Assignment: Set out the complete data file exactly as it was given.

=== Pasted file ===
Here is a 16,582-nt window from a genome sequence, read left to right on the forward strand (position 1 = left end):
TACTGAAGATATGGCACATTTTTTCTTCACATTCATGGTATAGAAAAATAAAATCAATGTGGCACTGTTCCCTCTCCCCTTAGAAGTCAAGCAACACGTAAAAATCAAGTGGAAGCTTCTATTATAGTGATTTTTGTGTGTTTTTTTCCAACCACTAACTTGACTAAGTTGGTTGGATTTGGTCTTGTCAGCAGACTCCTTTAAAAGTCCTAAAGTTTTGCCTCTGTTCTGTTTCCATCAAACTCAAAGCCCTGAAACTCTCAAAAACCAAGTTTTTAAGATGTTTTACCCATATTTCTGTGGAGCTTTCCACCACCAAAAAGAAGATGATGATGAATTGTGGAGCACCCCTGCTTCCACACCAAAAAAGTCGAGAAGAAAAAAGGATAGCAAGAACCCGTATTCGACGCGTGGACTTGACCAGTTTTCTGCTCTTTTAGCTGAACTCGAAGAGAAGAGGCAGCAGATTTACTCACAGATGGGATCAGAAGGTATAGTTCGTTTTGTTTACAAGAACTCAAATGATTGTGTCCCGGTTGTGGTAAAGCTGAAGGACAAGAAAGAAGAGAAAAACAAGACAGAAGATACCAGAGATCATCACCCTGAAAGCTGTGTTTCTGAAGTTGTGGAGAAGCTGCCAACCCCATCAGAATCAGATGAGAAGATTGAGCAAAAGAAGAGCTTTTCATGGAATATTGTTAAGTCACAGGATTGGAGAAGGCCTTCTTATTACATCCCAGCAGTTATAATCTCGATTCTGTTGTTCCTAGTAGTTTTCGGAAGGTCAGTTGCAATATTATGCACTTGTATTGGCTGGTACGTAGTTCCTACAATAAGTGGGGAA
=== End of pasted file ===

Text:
Here is a 16,582-nt window from a genome sequence, read left to right on the forward strand (position 1 = left end):
TACTGAAGATATGGCACATTTTTTCTTCACATTCATGGTATAGAAAAATAAAATCAATGTGGCACTGTTCCCTCTCCCCTTAGAAGTCAAGCAACACGTAAAAATCAAGTGGAAGCTTCTATTATAGTGATTTTTGTGTGTTTTTTTCCAACCACTAACTTGACTAAGTTGGTTGGATTTGGTCTTGTCAGCAGACTCCTTTAAAAGTCCTAAAGTTTTGCCTCTGTTCTGTTTCCATCAAACTCAAAGCCCTGAAACTCTCAAAAACCAAGTTTTTAAGATGTTTTACCCATATTTCTGTGGAGCTTTCCACCACCAAAAAGAAGATGATGATGAATTGTGGAGCACCCCTGCTTCCACACCAAAAAAGTCGAGAAGAAAAAAGGATAGCAAGAACCCGTATTCGACGCGTGGACTTGACCAGTTTTCTGCTCTTTTAGCTGAACTCGAAGAGAAGAGGCAGCAGATTTACTCACAGATGGGATCAGAAGGTATAGTTCGTTTTGTTTACAAGAACTCAAATGATTGTGTCCCGGTTGTGGTAAAGCTGAAGGACAAGAAAGAAGAGAAAAACAAGACAGAAGATACCAGAGATCATCACCCTGAAAGCTGTGTTTCTGAAGTTGTGGAGAAGCTGCCAACCCCATCAGAATCAGATGAGAAGATTGAGCAAAAGAAGAGCTTTTCATGGAATATTGTTAAGTCACAGGATTGGAGAAGGCCTTCTTATTACATCCCAGCAGTTATAATCTCGATTCTGTTGTTCCTAGTAGTTTTCGGAAGGTCAGTTGCAATATTATGCACTTGTATTGGCTGGTACGTAGTTCCTACAATAAGTGGGGAA